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Anatomy and Physiology Chapter 20 Lymphatic System
Terms in this set (34)
(1) immune system cells found in lymphoid tissue (2) supporting cells that form lymphoid tissue structures
cells of the adaptive immune system; mature into one of two main types
Can circulate through the open spaces and cycle between the lymphatic system and the circulatory system
T lympcytes: manage immune response , and some also attack and destory infected cells
B lymphocytes: produce plasma cells, which secrete antibodies
* Live on the fibers of the reticular connective tissue.
* Phagocytizes foreign substances and help activate T cells.
these cells capture antigens and deliver them to lymph nodes, also activate T sells
these cells produce reticular fibers called stroma, internal skeleton, in lymphoid organs.
largely composed of a loose reticular connective tissue
Main functions of lymphoid tissue
-houses and provides proliferation sites for lymphocytes
-offers surveilance vantage points for lymphocytes and macrophages as they filter through lymph
Structural basis of immune system.
Ex. Lymph nodes, spleen, thymus, tonsils, and others.
Primary lymphoid orgams
areas where T and B cells mature - red bone marrow and thymus
Secondary lymphoid organs
areas where mature lymphocytes first encounter their antigen and become activated.
T and B cells involved with bone marrow
T and B cells originate in bone marrow, but only B cells matures there, T cells mature in the thymus
Most important secondary lymphoid organ of the body.
Cluster along the lymphatic vessels.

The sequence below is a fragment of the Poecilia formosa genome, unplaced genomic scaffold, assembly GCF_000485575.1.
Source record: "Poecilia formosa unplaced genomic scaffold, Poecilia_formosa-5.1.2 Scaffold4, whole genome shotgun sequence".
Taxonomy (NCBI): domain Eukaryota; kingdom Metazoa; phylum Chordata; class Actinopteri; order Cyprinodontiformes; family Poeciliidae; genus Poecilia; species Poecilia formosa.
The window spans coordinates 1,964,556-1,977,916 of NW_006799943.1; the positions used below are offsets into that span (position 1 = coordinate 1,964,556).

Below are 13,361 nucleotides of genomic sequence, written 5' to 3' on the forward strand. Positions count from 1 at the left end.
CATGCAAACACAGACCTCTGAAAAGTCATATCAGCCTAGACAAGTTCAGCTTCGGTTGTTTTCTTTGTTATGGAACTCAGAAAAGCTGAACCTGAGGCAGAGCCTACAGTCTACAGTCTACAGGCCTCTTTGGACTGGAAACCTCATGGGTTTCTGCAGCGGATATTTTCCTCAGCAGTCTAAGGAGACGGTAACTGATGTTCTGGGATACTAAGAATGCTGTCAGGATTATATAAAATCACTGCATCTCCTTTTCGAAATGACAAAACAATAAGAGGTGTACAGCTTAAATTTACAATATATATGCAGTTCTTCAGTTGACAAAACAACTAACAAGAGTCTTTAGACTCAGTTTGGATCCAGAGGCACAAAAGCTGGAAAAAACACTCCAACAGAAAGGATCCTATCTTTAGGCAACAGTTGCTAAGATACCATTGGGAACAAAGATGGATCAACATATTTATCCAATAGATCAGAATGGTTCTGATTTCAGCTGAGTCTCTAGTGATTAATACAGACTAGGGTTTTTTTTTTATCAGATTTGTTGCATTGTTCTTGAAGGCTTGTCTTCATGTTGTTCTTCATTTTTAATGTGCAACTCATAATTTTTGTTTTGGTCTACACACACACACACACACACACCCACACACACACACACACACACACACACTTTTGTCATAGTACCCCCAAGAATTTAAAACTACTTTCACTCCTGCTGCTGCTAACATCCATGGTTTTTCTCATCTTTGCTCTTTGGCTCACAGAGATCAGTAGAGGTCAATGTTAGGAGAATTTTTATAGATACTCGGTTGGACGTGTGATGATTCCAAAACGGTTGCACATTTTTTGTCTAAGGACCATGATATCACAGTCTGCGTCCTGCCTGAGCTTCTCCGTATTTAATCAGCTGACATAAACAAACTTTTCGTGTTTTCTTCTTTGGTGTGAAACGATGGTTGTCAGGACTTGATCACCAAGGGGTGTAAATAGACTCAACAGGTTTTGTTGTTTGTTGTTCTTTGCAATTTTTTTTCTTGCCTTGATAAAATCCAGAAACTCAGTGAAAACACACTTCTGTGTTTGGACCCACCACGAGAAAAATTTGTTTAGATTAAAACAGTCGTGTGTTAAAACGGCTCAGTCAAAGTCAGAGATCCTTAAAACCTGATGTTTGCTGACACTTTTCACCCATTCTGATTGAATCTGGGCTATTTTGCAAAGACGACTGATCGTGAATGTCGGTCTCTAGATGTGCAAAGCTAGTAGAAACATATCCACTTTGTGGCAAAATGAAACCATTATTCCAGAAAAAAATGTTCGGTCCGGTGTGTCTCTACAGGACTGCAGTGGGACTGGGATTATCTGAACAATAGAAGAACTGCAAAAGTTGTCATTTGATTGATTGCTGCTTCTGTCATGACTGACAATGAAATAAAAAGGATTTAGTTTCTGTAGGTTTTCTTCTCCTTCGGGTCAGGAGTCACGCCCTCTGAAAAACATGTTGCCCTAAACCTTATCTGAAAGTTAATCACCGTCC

What are the two main functions of the lymph nodes
1. cleansing the lymph with macrophages
2. Immune system activation: exposes B and T cells to pathogens
a blood-rich organ about size of fist, located in left side of abdominal cavity, just below the stomach
Functions of the spleen
- site of lynmphocyte proliferation and immune surveillance and response
- cleanses blood of aged blood cells and platelets; macrohages remove debris
-stores blood platetes and monocytes
-may be site of fetal erythrocyte production
site where immune function occurs. it contains mostly lymphocytes on reticular fibers. they are found around central arteries
site where old blood cells and blood borne pathogens are destroyed
Mucosa. Associated. Lymphoid. Tissues.
Located in mucus membranes and guard the entryway of the body to help prevent the never ending pathogens that seek into our bodies.
Ex. Tonsils, Appendix and Peyer's Patches
-Clusters of lymphoid follicles in wall of distal portion of small intestine.
Tries to trap bacteria
offshoot of first part of large intestine.
contains a large number of lymphoid follicles.
Functions of Appendix
1. destroy bacteria, preventing them from breaching intestinal wall
2. generate "memory" lymphocytes
* Form a ring around the entrance to the pharynx
* Gather and remove pathogens from food or inhaled air
* Form tonsillar crypts to trap bacteria and particulates
-Invites infection, produces a variety of immune memory cells-
Pathway of lymph
Collecting vessels with valves
Structure of lymph nodes
Surrounds lymph nodes
Splits lymph nodes into cortex and medulla
Afferent Lymphatic Vessels
Bring fluid in (More)
Drain fluid out (Less)
B and T cells exposed to pathogens
RIGHT: Right Upper limb, right side of head and thorax.
LEFT: The rest of the body
* Interweave with cardiovascular capillaries.
* Accumulating fluid increases pressure in the area forcing fluid into lymphatic vessels.
* Lymph fluid passes through a series of vessels and nodes on the way back to circulation.
*Travel in 1 direction; towards the heart.
* As interstitial pressure raises above pressure in a lymph vessel it force MINIVALVLES in the lymphatic capillary to open.
* Fluid and proteins are forces into the vessel by pressure differences.
* In times of inflammation, larger things (Like pathogen) are forced into the lymph vessels.
Larger Lymphatic Vessels
* From lymphatic vessels, lymph flows through larger channels collecting.
* Lymphatic vessels have the same 3 tunics as veins, but much thinner.
* Largest collecting vessels unite from lymphatic trunks.
* Trunks merge to form 2 large ducts.
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